Blog Tags: WHOI
The 2013 International Consumer Electronics Show (CES) took place over the weekend, but one new high-tech babysitter was not featured in Las Vegas. The Woods Hole Oceanographic Institute has developed underwater robots to find, track, and protect baleen whales in the Gulf of Maine, particularly the highly endangered North Atlantic Right Whale.
Between mid-November and early-December, the torpedo-shaped gliders located nine right whales, empowering regulators to institute a voluntary speed restriction in the area to decrease the threat of boat strikes. This represents the first time an autonomous vehicle has successfully detected and reported the location of baleen whales.
Right whales were one of the first species to be dramatically affected by commercial whaling, and remain one of the most critically endangered species of whales, with less than 400 individuals in the North Atlantic population. While whales can get caught as bycatch in commercial fisheries, run-ins with ships account for one third of all right whale deaths, so the ability to warn boats of their proximity is an important component of their continued protection.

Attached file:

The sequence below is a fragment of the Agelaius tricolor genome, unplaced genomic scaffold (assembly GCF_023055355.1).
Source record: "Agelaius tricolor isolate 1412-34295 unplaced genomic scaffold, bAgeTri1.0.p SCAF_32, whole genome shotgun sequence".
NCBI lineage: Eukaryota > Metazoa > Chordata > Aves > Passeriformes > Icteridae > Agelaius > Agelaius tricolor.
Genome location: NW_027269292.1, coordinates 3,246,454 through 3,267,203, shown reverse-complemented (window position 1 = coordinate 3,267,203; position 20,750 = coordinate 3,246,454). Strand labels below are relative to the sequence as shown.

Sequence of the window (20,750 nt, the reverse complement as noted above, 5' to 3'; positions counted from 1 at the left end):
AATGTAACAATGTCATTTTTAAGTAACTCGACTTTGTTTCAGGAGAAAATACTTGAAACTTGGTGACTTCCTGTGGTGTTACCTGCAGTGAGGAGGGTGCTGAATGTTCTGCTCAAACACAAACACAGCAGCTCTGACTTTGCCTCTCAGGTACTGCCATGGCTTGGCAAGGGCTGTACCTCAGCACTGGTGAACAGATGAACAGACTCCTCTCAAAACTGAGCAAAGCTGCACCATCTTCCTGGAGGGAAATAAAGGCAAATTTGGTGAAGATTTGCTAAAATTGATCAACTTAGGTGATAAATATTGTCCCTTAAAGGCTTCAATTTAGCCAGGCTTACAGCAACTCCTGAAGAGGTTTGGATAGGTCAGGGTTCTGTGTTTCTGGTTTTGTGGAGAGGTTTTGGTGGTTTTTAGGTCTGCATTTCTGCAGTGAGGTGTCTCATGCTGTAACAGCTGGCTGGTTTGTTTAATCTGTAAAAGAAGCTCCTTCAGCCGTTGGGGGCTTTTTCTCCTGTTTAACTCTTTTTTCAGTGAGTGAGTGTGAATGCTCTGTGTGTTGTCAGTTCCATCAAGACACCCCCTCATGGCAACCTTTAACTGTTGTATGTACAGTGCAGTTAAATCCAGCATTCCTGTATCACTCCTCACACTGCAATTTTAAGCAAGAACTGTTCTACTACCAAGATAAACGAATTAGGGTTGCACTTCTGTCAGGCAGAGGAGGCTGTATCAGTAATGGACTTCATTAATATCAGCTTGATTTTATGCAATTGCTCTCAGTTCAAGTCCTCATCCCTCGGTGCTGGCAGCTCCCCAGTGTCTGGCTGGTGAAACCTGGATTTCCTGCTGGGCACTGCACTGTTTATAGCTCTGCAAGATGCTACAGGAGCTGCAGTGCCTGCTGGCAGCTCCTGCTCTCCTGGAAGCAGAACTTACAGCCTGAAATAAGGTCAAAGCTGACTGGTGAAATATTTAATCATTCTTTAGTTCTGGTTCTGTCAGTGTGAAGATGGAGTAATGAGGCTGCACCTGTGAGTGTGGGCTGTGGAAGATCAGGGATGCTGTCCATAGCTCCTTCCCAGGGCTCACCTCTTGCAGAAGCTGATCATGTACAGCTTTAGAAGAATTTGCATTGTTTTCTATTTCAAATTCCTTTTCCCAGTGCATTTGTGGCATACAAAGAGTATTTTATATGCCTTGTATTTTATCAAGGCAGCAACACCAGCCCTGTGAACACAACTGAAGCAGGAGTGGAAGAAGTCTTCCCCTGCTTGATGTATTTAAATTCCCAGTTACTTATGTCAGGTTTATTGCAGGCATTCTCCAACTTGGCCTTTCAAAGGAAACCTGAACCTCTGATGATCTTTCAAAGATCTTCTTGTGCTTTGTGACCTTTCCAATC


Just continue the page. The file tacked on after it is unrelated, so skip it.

- Ocean Roundup: Humpback Whales Communicate to Feed at Night, Bangladesh Oil Spill Threatening Sundarbans Mangroves, and More Posted Wed, December 17, 2014
- Ocean Roundup: Filefish Use Chemical Scent to Camouflage, Bangladesh Oil Spill Threatening Endangered Dolphins, and More Posted Mon, December 15, 2014
- Act: GrubHub, Take Shark Fin Off the Menu! Posted Wed, December 17, 2014
- Ocean Roundup: Humpback Whales Frequenting New York City Waters, Oceans House Over 5 Trillion Plastic Pieces, and More Posted Thu, December 11, 2014
- Western Atlantic Bluefin Tuna Gain New Protections Posted Mon, December 15, 2014